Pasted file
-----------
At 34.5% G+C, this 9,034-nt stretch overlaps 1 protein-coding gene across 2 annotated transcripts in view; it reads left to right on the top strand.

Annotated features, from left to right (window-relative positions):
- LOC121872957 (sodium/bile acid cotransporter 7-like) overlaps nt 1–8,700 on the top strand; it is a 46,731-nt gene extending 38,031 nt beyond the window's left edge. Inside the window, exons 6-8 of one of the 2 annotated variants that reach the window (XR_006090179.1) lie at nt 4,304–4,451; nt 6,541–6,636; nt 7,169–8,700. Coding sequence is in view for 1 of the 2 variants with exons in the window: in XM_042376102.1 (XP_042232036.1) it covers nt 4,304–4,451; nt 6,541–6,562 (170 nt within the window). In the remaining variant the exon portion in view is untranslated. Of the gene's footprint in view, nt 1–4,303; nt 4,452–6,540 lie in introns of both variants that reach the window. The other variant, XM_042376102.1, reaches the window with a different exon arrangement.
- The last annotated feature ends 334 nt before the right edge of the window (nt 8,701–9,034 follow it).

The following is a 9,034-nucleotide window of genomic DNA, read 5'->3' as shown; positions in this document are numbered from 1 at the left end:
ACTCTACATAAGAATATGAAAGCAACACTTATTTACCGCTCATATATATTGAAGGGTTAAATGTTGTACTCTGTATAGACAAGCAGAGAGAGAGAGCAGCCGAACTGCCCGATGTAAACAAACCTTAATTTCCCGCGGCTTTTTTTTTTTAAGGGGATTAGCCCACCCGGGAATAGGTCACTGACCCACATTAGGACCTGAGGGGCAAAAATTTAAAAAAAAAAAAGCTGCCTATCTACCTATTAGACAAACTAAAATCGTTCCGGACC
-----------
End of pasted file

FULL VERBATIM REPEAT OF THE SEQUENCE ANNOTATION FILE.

At 34.5% G+C, this 9,034-nt stretch overlaps 1 protein-coding gene across 2 annotated transcripts in view; it reads left to right on the top strand.

Annotated features, from left to right (window-relative positions):
- LOC121872957 (sodium/bile acid cotransporter 7-like) overlaps nt 1–8,700 on the top strand; it is a 46,731-nt gene extending 38,031 nt beyond the window's left edge. Inside the window, exons 6-8 of one of the 2 annotated variants that reach the window (XR_006090179.1) lie at nt 4,304–4,451; nt 6,541–6,636; nt 7,169–8,700. Coding sequence is in view for 1 of the 2 variants with exons in the window: in XM_042376102.1 (XP_042232036.1) it covers nt 4,304–4,451; nt 6,541–6,562 (170 nt within the window). In the remaining variant the exon portion in view is untranslated. Of the gene's footprint in view, nt 1–4,303; nt 4,452–6,540 lie in introns of both variants that reach the window. The other variant, XM_042376102.1, reaches the window with a different exon arrangement.
- The last annotated feature ends 334 nt before the right edge of the window (nt 8,701–9,034 follow it).

The following is a 9,034-nucleotide window of genomic DNA, read 5'->3' as shown; positions in this document are numbered from 1 at the left end:
ACTCTACATAAGAATATGAAAGCAACACTTATTTACCGCTCATATATATTGAAGGGTTAAATGTTGTACTCTGTATAGACAAGCAGAGAGAGAGAGCAGCCGAACTGCCCGATGTAAACAAACCTTAATTTCCCGCGGCTTTTTTTTTTTAAGGGGATTAGCCCACCCGGGAATAGGTCACTGACCCACATTAGGACCTGAGGGGCAAAAATTTAAAAAAAAAAAAGCTGCCTATCTACCTATTAGACAAACTAAAATCGTTCCGGACC